Edwards pawn in GM-coach schism?


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Jan 22, 2006
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Edwards pawn in GM-coach schism?

By Tim Sullivan
April 16, 2006

Donnie Edwards wants to be judged on performance. He suspects he is being judged on personality.

Not his own, either.

The Chargers' prolific linebacker – pro football's second-leading tackler over the last seven seasons – wonders if he has been deemed expendable by General Manager A.J. Smith because of his close ties to head coach Marty Schottenheimer and agent Tom Condon.

“Am I the pawn in the rift between Marty and A.J.?” Edwards asked last night. “I'm trying to look for answers and the only thing I can see is Marty Schottenheimer and Tom Condon.”

Edwards followed Schottenheimer to San Diego from Kansas City, where their association dates to the 1996 NFL Draft. Because Schottenheimer's friction with Smith has become a recurring story, and Condon is the same guy who represented Eli Manning when he spurned the Chargers, Edwards can't help wondering if he's being pushed out as some form of payback.

“Maybe (Smith) is trying to weed out the guys he didn't bring in,” Edwards said. “But if you look at the numbers, it doesn't make sense.”

Edwards made 154 tackles last season – twice the total of any other Charger – yet Smith has confirmed industry scuttlebutt that the Chula Vista native is available for a prominent draft pick. Though Smith's position is surely influenced by Edwards' age (33), his salary ($3.55 million) and the impending expiration of his contract, the GM joked Friday that his only quibble with a published story concerning Edwards' availability was that it failed to mention that Condon was the player's agent.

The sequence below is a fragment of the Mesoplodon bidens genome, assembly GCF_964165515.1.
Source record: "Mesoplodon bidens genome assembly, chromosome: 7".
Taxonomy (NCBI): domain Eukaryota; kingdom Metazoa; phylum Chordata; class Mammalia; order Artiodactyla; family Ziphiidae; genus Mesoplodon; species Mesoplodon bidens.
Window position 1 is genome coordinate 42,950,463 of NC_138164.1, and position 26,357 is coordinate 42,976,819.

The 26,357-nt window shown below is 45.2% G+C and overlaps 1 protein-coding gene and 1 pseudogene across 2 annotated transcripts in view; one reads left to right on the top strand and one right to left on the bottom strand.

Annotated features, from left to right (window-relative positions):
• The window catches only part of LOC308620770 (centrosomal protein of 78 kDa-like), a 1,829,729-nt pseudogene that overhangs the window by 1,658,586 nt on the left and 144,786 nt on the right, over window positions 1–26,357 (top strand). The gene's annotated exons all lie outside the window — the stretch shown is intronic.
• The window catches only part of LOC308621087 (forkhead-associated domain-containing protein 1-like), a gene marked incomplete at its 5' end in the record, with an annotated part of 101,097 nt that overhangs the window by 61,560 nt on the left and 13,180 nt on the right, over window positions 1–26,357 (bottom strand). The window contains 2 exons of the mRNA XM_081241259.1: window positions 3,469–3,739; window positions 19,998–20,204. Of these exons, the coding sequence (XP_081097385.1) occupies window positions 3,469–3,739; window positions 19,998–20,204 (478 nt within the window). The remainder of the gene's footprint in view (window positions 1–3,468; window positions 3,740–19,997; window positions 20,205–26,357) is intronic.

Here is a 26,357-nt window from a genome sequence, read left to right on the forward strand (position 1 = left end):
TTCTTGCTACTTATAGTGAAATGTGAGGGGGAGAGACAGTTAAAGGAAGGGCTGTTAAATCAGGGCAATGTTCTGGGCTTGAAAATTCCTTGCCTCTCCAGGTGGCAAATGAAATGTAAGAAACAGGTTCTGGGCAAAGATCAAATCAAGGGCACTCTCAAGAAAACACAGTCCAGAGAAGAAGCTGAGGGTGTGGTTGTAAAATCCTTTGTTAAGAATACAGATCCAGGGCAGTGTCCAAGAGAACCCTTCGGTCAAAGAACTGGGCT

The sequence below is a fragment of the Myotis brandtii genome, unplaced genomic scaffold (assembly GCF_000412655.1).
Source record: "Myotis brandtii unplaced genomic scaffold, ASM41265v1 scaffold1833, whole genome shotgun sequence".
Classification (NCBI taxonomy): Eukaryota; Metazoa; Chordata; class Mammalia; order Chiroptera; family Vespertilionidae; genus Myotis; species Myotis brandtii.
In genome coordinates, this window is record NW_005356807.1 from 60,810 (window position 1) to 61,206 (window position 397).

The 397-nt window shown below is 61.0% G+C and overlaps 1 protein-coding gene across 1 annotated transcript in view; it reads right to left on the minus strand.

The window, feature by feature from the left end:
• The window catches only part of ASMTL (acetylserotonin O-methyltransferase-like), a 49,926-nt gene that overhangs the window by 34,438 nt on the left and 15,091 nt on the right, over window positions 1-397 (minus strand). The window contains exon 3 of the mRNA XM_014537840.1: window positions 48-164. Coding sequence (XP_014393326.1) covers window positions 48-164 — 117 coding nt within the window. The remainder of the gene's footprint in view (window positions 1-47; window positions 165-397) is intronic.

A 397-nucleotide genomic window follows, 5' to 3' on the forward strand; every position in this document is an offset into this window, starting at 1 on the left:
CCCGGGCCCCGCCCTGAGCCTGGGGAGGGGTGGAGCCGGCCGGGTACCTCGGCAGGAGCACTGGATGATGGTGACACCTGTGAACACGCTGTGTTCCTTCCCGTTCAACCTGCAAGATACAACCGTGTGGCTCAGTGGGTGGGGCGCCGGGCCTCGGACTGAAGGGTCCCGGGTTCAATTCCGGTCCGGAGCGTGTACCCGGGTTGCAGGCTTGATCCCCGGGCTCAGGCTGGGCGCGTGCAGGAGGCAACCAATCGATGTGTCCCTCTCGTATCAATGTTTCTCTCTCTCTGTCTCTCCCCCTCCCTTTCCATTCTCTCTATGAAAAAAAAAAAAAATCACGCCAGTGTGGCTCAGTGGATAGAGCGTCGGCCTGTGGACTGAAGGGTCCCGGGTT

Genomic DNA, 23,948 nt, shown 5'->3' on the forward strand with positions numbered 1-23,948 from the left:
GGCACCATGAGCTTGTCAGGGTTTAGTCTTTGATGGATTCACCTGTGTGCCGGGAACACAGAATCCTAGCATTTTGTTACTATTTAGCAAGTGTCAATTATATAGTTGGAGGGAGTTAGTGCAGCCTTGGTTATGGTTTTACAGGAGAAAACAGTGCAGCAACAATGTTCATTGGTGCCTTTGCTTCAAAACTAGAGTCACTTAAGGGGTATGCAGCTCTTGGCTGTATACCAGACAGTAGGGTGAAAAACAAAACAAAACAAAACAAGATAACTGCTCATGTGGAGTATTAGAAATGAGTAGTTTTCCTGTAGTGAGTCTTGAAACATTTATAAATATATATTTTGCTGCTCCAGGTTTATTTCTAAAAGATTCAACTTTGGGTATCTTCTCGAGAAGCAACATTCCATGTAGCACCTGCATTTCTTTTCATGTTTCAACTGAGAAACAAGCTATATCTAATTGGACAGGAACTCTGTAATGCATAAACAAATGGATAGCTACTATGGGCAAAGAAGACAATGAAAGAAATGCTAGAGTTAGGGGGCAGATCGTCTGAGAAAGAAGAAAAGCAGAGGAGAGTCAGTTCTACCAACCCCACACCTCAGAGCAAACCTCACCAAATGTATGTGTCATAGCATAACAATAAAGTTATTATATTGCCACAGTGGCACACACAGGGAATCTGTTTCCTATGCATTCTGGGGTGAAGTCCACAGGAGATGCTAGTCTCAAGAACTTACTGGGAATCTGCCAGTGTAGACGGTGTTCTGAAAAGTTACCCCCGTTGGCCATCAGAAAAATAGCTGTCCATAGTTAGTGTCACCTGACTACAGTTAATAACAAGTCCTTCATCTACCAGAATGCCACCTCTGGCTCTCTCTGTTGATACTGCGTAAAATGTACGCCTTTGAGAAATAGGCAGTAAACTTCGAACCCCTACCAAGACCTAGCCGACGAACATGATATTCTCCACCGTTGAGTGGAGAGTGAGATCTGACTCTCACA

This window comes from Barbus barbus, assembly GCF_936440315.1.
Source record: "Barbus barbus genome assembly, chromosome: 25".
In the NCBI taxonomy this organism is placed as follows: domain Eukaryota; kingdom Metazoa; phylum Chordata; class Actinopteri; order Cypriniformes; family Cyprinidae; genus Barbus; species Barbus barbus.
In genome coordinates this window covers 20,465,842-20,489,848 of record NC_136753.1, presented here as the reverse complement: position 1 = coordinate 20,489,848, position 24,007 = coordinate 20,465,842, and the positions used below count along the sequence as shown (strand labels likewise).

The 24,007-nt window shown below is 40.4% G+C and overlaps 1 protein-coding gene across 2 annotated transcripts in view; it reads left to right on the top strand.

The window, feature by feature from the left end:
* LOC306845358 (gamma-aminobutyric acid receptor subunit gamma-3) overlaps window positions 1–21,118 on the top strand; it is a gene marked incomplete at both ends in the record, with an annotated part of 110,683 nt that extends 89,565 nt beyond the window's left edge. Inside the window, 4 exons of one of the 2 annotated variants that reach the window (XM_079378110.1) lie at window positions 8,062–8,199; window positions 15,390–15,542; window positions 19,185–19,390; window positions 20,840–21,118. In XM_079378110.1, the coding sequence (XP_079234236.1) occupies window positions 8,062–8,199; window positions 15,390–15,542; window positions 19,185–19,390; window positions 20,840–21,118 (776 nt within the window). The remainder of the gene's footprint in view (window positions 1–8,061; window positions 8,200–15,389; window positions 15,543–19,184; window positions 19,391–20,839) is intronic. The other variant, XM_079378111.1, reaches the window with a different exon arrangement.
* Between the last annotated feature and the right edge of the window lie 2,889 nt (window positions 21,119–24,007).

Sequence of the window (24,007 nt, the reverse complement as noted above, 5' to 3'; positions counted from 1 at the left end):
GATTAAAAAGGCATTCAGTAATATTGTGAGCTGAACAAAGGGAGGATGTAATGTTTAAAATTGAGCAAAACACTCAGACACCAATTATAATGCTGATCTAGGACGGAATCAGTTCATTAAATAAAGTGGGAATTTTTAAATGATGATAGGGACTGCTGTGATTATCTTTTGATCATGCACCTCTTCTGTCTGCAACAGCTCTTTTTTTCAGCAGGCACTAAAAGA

“For him to put me out there like that is very disappointing,” Edwards said of being placed publicly on the trading block. “It's very disappointing because of what I do for the organization, the kind of guy that I am in the community and the on-field production.

“If I wasn't getting it done, I could understand. But I'm getting it done. If you look at my stats since I've been a Charger and compare me to a linebacker on another team – pick one – there's no one who comes close except (Miami's) Zach Thomas.”

Thomas is the only NFL player who has made more defensive stops than Edwards during the last seven seasons, but there's a curious disconnect between total tackles and NFL stature. To date, Edwards' statistics have earned him only one Pro Bowl appearance. His detractors sometimes characterize him as steady but unspectacular, a solid performer at a position defined by playmakers such as Ray Lewis and Brian Urlacher: quarterback sacks, forced fumbles and hits that send players to the hospital.

“All the name players,” Edwards said, ruefully. “All the guys who are making double the amount that I'm making for half the production.”

For three years, Edwards said, he has sought a contract extension from the Chargers without reaching a consensus on his relative value. Though Smith admits to being “uncomfortable” with the Chargers' depth at inside linebacker and has negotiated numerous long-term deals with key players (including Condon client LaDainian Tomlinson), extending Edwards has not been seen as a top priority.

Whether Edwards might create more leverage with another team is contingent on whether the Chargers are able to make a deal.

“It's not up to me,” Edwards said. “I'm under contract. What can I do?”

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